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This is program is input some string from a file, then, push strings into LineBuf one by one, after we push one string into LineBuf, print LineBuf,then, make LineBuf empty.

This is my code:

#include <stdio.h>
#include <stdlib.h>
#include <string.h>

char *LineBuf = NULL;
int BufLen = 0;

void PushToBuf(char c)
    LineBuf = (char *)realloc(LineBuf, (BufLen+2)*sizeof(char));
    LineBuf[BufLen] = c;
    LineBuf[BufLen] = '\0';

int main()
    char temp[20];
    int i;
    FILE *fp;
    fp = fopen("input", "r");

    while (fgets(temp, 20, fp) > 0)
        /*Push temp into buf*/
        for (i = 0; i < strlen(temp); i++)

        /*print buf*/
        printf("%s\n", LineBuf);
        printf("%d\n", BufLen);

        /*make buf empty*/
        BufLen = 0;
    return 0;

This is my input stream:

This is a test. Good evening

This is run result:

This is a test file
. Good evening

 glibc detected  ./a.out: double free or corruption (fasttop): 0x00000000023fa250 

======= Backtrace: =========

share|improve this question
You should set LineBuf to NULL after calling free() – thumbmunkeys Dec 17 '11 at 14:45
4 hours isn't that much for finding a bug; some bugs will take you 4 weeks!!! For this one, valgrind would have helped you. – Basile Starynkevitch Dec 17 '11 at 15:12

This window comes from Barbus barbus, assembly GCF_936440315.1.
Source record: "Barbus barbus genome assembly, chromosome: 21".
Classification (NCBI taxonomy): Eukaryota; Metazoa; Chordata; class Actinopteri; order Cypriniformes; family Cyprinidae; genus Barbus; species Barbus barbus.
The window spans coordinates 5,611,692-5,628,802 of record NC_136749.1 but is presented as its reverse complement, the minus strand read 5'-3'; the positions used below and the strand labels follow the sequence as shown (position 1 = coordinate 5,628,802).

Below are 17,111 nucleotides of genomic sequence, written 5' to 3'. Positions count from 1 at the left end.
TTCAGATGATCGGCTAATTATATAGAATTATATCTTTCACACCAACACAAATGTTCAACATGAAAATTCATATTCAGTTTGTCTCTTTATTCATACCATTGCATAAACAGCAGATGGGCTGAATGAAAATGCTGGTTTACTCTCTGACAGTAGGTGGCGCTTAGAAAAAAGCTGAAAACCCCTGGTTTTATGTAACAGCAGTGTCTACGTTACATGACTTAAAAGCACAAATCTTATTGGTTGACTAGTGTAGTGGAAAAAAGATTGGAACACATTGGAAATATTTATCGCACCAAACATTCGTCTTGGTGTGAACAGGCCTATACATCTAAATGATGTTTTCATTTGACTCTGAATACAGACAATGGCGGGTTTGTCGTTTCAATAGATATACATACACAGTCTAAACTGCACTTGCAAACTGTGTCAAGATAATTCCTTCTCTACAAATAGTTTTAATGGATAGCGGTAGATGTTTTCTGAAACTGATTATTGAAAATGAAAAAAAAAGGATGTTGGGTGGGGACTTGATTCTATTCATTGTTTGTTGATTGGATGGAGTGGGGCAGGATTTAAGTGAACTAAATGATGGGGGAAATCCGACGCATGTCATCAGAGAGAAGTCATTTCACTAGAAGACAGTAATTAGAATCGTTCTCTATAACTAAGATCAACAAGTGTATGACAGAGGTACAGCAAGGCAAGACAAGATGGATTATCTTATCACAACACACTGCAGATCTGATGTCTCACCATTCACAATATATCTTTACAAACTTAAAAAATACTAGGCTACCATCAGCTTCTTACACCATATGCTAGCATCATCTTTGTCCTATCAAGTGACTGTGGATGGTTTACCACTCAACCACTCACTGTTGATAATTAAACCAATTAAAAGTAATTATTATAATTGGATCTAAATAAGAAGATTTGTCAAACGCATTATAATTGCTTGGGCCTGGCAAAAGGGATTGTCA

@user1103180 please use question headings that are more related to code – Ankit Dec 17 '11 at 15:16
up vote 1 down vote accepted

How realloc ( void * ptr, size_t size ) works:

The size of the memory block pointed to by the ptr parameter is changed to the size bytes, expanding or reducing the amount of memory available in the block. The function may move the memory block to a new location, in which case the new location is returned.

In case that ptr is NULL, the function behaves exactly as malloc, assigning a new block of size bytes and returning a pointer to the beginning of it.

In your case the pointer is already freed, but still isn't NULL, so when the program tries to move this memory block, it causes memory corruption.

To solve it, you should do one of the following:

  • Remove free().
  • Use malloc instead of realloc.
  • Set LineBuf to NULL after free().
share|improve this answer

This does not make LineBuf empty. It free the storage space for LineBuf. When you later realloc LineBuff it attemps to realloc freed space.

    /*make buf empty*/

to solve the provlem move the free out of the while loop. and empty free buff byt setting all of the data it stores to null.

for(int i =0; i < BuffLen) LineBuf[i]='\0';

share|improve this answer

You're trying to realloc a free'd pointer; you can't do that!

share|improve this answer

free(LineBuf) is freeing the memory, but you are using LineBuf again later when calling realloc. You should set LineBuf to NULL after freeing it, then the realloc will do malloc and not reallocate. Keep in mind, it is always good practice to set pointers to NULL after freeing them. This helps detect if you are using pointers to freed memory.

BTW, looking at your code I am not quite sure what you intend to do. Depending on what you want to do you might get rid of LineBuf or of fgets. Also: calling strlen for every i is not very performant, you might better check for temp[i] != '\0'.

share|improve this answer
this program only for test~.I write a bigger program, but I found that PushToBuf function has some small problems, after a various kinds of trying, I copied the function and write a small program to fix my code. – thlgood Dec 17 '11 at 16:10

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